By Miriam Griffin and Susan Treggiar
In 1884, J. W. Burgon preached a sermon at New College that portrayed a typical attitude for the time. ‘Inferior to us God made you,’ he explained, speaking of the students of the women’s colleges being educated like young men, with young men. ‘And our inferiors to the end of time you will remain.’
Change, fortunately, had begun with the foundation of Lady Margaret Hall in 1878 and Somerville College in 1879. It continued with St Hugh’s (1886), St Hilda’s (1893) and the Society of Oxford Home Students, later St Anne’s Society (1942). The first four were given royal charters between 1925-6, the last in 1952.
Women became full members of the University in 1920, although numbers were limited until 1957. In 1959, all five of the above institutions became full colleges. When men’s colleges gradually went mixed, from 1974 onwards, opportunities began to increase. Numbers reading Literae Humaniores were long restricted because few girls’ schools taught Greek but, nevertheless, earlier days produced figures as distinguished as Hilda Lorimer, Isobel Henderson, Margaret Hubbard and Anne Jeffery
Developments in the teaching of classical subjects in the last generation have made an enormous difference to women in the field. Yet it is only about a decade since the appointment of women as tutorial fellows in classical subjects at former men’s colleges was a rarity.
Burgon would be shocked at the numbers of women now teaching and researching at Oxford in Greek and Latin language and literature, Ancient History and Classical Archaeology. Indeed, when the munificence of the Oxford Classics Conclave offered an opportunity for such women to get together for a meal in their honour, we too were surprised to discover that the total was 62. Exactly half of them were able to attend a dinner held on 5 October 2013.
The Conclave, founded in 2009 and based in Boston, Mass., provides funding for teaching and research, the IRIS Project, the Centre for the Study of Ancient Documents, the teaching of epigraphy at Cambridge, and, most recently, excavations and conservation in Herculaneum. Its guiding spirit is Roger Michel, who is keen to promote new technologies used in classics, and has been active in supporting women working in the subject.
The Conclave has held three social events in Oxford intended to promote collegiality and discussion, including a lunch held at Trinity in 2012 for a group of women classicists. It was such a success that Roger asked a small steering committee to organise a similar event in 2013.
Invitations were greeted with surprise. One guest said ‘it seemed very surprising that anyone in Oxford would be celebrating women in classics!’. Another commented that she thought ‘there is a myth that the discipline is mostly older white men.’
In fact, the group which attended reflected the broad mix of ages, skills and interests in Oxford Classics. Barbara Levick (St Hugh's College, 1950), a pupil of ‘Tom Brown’ Stevens and Ronald Syme and formerly Ancient History tutor at St Hilda’s, the last college to go mixed, was among the emeritae. A handful had known the women’s colleges before 1974, when, being more selective than the men’s colleges because of the limited number of places, they were high in the Norrington table.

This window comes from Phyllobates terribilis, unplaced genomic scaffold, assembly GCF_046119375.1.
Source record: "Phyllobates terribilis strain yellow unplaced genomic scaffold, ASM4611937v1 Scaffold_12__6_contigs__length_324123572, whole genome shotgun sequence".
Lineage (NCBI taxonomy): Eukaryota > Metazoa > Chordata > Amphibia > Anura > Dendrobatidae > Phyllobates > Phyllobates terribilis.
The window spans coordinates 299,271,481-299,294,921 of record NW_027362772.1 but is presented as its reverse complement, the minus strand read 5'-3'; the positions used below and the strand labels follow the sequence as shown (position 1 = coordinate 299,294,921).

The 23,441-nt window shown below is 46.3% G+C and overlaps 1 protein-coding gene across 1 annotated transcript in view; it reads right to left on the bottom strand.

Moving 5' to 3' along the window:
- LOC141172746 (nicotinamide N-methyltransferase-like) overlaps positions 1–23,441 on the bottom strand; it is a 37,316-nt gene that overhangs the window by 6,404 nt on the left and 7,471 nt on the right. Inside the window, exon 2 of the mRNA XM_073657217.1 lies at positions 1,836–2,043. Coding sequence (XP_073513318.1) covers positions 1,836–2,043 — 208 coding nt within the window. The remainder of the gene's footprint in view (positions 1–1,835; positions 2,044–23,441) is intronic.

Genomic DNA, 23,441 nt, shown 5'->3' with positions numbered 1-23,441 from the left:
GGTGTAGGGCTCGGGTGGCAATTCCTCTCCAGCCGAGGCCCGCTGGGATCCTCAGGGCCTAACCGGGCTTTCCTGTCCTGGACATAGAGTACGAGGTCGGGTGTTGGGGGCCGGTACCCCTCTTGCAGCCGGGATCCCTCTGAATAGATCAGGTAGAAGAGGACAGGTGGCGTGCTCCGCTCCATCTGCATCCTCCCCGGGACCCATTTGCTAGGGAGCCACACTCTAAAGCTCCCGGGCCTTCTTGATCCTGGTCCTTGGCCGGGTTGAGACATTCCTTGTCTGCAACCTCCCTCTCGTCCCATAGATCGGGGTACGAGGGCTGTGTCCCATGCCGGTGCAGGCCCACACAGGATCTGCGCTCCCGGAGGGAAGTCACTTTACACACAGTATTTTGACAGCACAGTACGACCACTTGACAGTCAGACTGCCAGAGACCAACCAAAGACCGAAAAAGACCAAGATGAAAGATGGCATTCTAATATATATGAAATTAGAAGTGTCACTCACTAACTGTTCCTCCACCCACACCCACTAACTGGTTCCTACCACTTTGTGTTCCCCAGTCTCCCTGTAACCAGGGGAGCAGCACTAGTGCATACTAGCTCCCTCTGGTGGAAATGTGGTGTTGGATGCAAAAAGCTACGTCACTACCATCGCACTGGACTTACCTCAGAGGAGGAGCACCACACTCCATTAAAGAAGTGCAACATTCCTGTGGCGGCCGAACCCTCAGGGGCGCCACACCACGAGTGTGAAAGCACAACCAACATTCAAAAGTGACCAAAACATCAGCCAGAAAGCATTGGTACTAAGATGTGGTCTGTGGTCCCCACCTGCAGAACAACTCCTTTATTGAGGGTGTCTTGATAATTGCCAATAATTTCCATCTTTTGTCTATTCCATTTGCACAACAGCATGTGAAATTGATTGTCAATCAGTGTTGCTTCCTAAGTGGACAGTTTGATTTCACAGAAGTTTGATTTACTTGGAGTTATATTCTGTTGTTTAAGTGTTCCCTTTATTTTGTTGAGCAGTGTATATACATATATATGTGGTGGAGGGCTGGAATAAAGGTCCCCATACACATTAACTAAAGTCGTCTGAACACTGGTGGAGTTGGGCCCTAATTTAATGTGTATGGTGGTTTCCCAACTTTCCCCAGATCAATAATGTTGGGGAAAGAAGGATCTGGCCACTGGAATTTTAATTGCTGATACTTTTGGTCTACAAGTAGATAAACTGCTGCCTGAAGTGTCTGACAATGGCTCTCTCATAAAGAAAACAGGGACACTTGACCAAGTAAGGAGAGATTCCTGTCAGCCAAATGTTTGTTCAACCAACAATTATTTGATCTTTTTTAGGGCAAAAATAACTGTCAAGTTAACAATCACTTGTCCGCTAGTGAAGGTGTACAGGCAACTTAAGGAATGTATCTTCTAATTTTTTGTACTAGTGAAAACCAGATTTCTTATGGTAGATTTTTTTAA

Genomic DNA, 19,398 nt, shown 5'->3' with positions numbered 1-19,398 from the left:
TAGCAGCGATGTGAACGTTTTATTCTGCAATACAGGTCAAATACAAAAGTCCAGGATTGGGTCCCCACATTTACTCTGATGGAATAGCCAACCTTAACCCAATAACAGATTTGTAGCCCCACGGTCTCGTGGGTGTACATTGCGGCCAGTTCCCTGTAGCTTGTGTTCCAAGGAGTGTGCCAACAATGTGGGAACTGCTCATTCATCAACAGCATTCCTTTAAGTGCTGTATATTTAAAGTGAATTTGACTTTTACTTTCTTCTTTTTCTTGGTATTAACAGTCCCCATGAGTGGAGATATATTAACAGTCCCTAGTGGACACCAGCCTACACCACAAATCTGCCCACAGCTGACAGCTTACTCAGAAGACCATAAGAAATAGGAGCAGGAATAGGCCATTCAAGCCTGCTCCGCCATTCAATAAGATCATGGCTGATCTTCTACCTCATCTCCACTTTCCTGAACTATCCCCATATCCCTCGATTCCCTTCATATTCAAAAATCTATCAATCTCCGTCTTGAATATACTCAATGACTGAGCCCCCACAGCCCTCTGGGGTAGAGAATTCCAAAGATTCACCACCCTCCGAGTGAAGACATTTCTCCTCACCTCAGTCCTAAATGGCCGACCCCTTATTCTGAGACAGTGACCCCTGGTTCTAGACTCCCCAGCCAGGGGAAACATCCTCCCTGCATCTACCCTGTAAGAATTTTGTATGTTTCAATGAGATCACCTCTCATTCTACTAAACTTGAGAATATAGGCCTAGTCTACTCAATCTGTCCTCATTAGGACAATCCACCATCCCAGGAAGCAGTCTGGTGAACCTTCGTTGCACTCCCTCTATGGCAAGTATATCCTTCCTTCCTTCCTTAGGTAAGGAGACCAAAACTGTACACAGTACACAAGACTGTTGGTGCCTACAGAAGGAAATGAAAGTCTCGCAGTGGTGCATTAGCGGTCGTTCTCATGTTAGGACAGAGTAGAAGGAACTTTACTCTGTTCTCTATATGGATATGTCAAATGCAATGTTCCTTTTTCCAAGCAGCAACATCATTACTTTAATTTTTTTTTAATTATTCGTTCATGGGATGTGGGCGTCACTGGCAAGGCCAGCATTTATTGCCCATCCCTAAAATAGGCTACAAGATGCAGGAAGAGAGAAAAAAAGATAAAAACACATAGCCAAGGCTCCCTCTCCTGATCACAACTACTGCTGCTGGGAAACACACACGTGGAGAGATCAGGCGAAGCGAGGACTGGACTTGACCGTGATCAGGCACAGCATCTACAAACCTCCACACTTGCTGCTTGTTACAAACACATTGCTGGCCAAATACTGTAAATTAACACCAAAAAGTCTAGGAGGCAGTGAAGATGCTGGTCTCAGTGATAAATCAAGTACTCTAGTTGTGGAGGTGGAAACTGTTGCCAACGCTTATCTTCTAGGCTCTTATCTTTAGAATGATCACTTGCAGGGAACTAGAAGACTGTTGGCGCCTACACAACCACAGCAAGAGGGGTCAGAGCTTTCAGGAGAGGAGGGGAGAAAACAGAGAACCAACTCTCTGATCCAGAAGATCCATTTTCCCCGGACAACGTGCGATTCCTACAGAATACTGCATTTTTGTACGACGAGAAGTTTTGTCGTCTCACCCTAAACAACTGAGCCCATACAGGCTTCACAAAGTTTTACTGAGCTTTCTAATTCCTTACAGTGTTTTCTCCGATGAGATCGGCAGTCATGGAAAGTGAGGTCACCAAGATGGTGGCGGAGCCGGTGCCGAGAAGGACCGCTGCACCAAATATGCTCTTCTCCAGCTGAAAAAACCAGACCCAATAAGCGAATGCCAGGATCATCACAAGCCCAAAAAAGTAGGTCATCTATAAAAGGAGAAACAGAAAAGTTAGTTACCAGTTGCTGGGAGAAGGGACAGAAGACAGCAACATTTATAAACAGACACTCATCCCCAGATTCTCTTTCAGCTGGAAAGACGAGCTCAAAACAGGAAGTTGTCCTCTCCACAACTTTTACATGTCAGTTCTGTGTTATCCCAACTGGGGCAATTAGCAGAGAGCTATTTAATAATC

Stephanie West (Somerville College, 1956) had been Classics tutor at Hertford since 1966, Miriam Griffin (Somerville College ,1957) Ancient History tutor at Somerville since 1967. Dame Averil Cameron (Somerville College, 1958), historian of later antiquity and Byzantium, currently President of the Féderation internationale des associations d’études classiques, had come back to Oxford as Warden of Keble between 1994-2010. Others had flourished under the new dispensation, held JRFs at former men’s colleges or posts in other universities before finding an Oxford post.
Elizabeth Jeffreys (St Anne's College, 1963) had returned from Australia to become Bywater and Sotheby Professor of Byzantine and Modern Greek (1996-2006) at Exeter. Irene Lemos (Merton College, 1981) is Professor of Classical Archaeology at Merton. Several are tutorial fellows: in Ancient History Jo Quinn (New College, 1992), Katherine Clarke (St John's College, 1989), Beate Dignas (Lady Margaret Hall, 1991); in literature Rhiannon Ash (St Hugh's College, 1993), Gail Trimble (Corpus Christi College, 2000). Others are lecturers or JRFs or teach languages or work for the Dictionary of Mediaeval Latin from British Sources, the Ashmolean, the Beazley Archive or the Centre for the Study of Ancient Documents. Several, like Jo Quinn, had trained abroad; others, like Beate Dignas, were born abroad, but took their DPhil at Oxford.
All told, the accomplishments of women in Classics now easily match those of men. And, in case any males reading this are in any doubt, women clearly very much enjoy each other's company and engage in serious talk; conversation was lively from beginning to end. The evening provided a rare opportunity for intradisciplinary discussion and for getting to know one another — and, perhaps most importantly, showed that women are now, more than ever, a driving force in Classics.